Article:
COP26 has come to an end and while its successes and failures are debated, the pressing question is “What now?” With so much at stake and the hope of limiting global temperatures to 1.5°C becoming increasingly more faint, it is now time for the UK government to stop talking and start doing.
To reach its net zero target, there needs to be a widespread strategy that shifts all sectors away from their reliance on fossil fuels. This can be done. History shows us that many societal changes have sensitive intervention points (SIPs) – small changes that lead to larger shifts at great speed. For example, the shift to machine production sparked the Industrial Revolution. In order for the UK to change its future, SIPs in the post carbon transition could be the key.
In their new paper “Can the UK achieve net-zero greenhouse gas emissions by 2050?” Jennifer Castle and David Hendry propose five interacting sensitive intervention points that can move the UK toward a net-zero future.
1. Installing sufficient non-greenhouse gas electricity
2020 was a record year for UK renewable energy production, but there is still a long way to go to achieve a 100% target by 2035. The good news is the cost of renewable energy sources has plummeted in the past decade – a whopping 89% for solar and 70% for onshore wind. Moreover, wind energy costs for both on and offshore are anticipated to continue to fall by an additional 37-40% by 2050.
For those times when solar and wind do not generate enough power, research and development of small modular nuclear reactors as well as nuclear fusion methods could help to speed up the move to net zero.
2. Electric vehicles connected to the grid
By 2030 no new diesel or petrol run vehicle will be sold in the UK. Increasing the number of EVs in use will greatly increase electricity needs, but renewables generation is highly variable. A solution is vehicle-to-grid technology (V2G).
The average car is parked for 23 hours a day. This makes EVs ideal for acting as short-term storage units, providing unused power back to the grid while reimbursing owners for their surplus energy – thus encouraging uptake.
Additional benefits would come from technological improvements to EVs. Graphene-based carbon nanotubes can be built into the vehicle’s body, acting as an electrode supercapacitor and making the car the battery, improving driving range and cutting charging times.
3. Energy for hydrogen production
Hydrogen as an energy source is one that has great potential to replace natural gas in areas such as heating and cooking. Combined with an increased installation of ground and air source heat pumps, following major improvements in insulation, it could eliminate the 30% emissions currently emitted by housing.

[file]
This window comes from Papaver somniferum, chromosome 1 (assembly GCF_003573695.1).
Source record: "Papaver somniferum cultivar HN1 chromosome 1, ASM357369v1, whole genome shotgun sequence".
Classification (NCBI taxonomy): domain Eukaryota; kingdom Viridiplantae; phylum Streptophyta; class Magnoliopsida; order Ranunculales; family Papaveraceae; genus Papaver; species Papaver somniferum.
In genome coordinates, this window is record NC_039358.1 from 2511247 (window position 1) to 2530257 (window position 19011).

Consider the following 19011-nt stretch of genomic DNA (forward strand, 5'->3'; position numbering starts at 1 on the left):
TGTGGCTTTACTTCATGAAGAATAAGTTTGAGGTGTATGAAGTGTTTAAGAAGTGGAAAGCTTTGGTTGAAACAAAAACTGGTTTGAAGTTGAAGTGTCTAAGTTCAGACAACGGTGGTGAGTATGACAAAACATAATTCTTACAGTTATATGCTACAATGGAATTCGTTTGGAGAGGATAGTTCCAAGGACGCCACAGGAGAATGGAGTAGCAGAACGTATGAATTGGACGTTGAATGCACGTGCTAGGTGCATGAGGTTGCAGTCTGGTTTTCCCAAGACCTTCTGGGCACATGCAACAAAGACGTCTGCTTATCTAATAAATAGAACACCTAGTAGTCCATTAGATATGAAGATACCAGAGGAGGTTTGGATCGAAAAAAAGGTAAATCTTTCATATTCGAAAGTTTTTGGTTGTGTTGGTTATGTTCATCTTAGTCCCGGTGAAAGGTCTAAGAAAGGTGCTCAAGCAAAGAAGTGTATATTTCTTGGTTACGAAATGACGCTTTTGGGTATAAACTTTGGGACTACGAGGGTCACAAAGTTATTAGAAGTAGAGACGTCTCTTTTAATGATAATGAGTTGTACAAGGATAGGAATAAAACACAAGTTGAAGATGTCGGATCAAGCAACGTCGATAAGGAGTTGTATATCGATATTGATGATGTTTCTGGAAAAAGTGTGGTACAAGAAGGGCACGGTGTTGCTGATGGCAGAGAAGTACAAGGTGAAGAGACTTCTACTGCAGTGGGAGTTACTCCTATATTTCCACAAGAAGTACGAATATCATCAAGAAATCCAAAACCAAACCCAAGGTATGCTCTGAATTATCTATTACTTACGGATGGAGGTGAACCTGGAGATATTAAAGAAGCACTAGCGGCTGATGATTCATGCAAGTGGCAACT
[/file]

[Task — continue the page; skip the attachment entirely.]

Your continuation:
It does take a lot of energy to produce hydrogen so using non-greenhouse gas (GHG) emitting methods as well as off-peak electricity, is vital to make it worthwhile. Electrolysis (using electricity to break water down into hydrogen and oxygen gas) and methane pyrolysis (the splitting of biomethane into hydrogen and carbon) would be effective means of production without emitting greenhouse gasses. The technology already exists. A gradual upscaling could see a complete shift in domestic use over the next 30 years given sufficient non-GHG electricity.
4. Producing and storing liquefied hydrogen
Hydrogen’s potential is not limited to replacing natural gas. Producing and storing it in liquefied form could make it available for use in carbon-intensive industries, like iron and steel manufacturing, owing to its high-heat capacity.
Other industries can also benefit from its use, as in fuel cells for heavy goods vehicles and buses. London Transport has announced its intention to use hydrogen-run vehicles within its fleet.
Of course electricity is needed to produce liquid hydrogen and appropriate storage would need to be constructed, but this is possible. Large-scale liquid hydrogen plants operated by NASA already exist in the United States.
5. Changes in agriculture
Lowering emissions in agriculture is one of the most difficult to achieve, but there are areas that can be greatly improved.
Behavioural changes are important, but there are also simple solutions such as the introduction of dietary additives that reduce methane production in ruminants. Additionally, using ground basalt as a fertilizer could also be a source of carbon capture, while reducing the use of nitrous oxide emitting nitrogen fertilisers.
A shift to vertical or underground farming can produce greater yields while using low-energy lighting and more efficient use of water. While electricity is needed, renewable sources can be used.
These five integrated sensitive intervention points can help usher in a net zero future for the UK. The already dramatic decline in the cost of renewable electricity has made it all the more possible to scale up production and begin to utilise emission free electricity and make gains in other fields such as transport, hydrogen production, industry, and agriculture.
There does not have to be a choice between economic growth and a green future. The move to net zero will bring new employment opportunities that could help to mitigate the impact felt by those who may lose out in the transition.
Not only is it possible for the UK to achieve net zero, it makes economic sense.
Angela Wenham, Project Manager, Climate Econometrics
David Hendry, Co-Director, Climate Econometrics
Jennifer Castle, Associate, Climate Econometrics
Banner photo by Nicholas Doherty on Unsplash